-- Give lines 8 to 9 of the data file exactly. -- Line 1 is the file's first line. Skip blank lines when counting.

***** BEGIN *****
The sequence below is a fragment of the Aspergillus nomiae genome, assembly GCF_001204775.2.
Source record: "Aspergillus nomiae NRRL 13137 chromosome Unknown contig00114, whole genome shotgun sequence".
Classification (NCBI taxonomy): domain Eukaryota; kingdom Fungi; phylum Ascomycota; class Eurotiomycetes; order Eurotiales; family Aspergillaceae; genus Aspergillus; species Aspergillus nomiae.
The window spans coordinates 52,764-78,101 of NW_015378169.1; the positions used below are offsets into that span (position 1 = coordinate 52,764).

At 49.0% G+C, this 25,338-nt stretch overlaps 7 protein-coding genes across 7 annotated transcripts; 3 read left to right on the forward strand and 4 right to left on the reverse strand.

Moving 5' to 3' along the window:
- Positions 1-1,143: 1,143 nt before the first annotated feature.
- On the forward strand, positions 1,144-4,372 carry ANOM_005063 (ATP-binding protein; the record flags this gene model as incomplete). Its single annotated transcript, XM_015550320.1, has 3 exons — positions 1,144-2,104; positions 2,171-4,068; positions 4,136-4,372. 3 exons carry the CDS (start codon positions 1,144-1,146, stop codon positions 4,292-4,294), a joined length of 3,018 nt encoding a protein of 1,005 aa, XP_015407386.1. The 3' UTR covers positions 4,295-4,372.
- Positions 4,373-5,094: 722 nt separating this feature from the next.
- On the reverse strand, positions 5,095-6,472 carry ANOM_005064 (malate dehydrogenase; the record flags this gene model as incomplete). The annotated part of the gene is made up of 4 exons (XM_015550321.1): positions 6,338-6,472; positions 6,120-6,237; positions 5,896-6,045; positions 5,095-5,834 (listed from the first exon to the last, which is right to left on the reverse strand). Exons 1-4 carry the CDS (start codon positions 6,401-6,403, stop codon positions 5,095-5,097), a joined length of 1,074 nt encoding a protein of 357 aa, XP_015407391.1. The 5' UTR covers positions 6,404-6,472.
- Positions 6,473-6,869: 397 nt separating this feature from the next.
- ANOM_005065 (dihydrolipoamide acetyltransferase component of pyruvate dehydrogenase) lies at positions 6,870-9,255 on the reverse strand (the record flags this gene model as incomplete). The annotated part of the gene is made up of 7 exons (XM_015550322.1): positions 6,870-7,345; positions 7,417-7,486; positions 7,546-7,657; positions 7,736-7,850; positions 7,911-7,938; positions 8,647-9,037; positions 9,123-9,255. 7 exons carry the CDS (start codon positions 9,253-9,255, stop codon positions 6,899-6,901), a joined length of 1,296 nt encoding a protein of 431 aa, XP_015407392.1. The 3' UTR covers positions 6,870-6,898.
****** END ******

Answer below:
- On the forward strand, positions 1,144-4,372 carry ANOM_005063 (ATP-binding protein; the record flags this gene model as incomplete). Its single annotated transcript, XM_015550320.1, has 3 exons — positions 1,144-2,104; positions 2,171-4,068; positions 4,136-4,372. 3 exons carry the CDS (start codon positions 1,144-1,146, stop codon positions 4,292-4,294), a joined length of 3,018 nt encoding a protein of 1,005 aa, XP_015407386.1. The 3' UTR covers positions 4,295-4,372.
- Positions 4,373-5,094: 722 nt separating this feature from the next.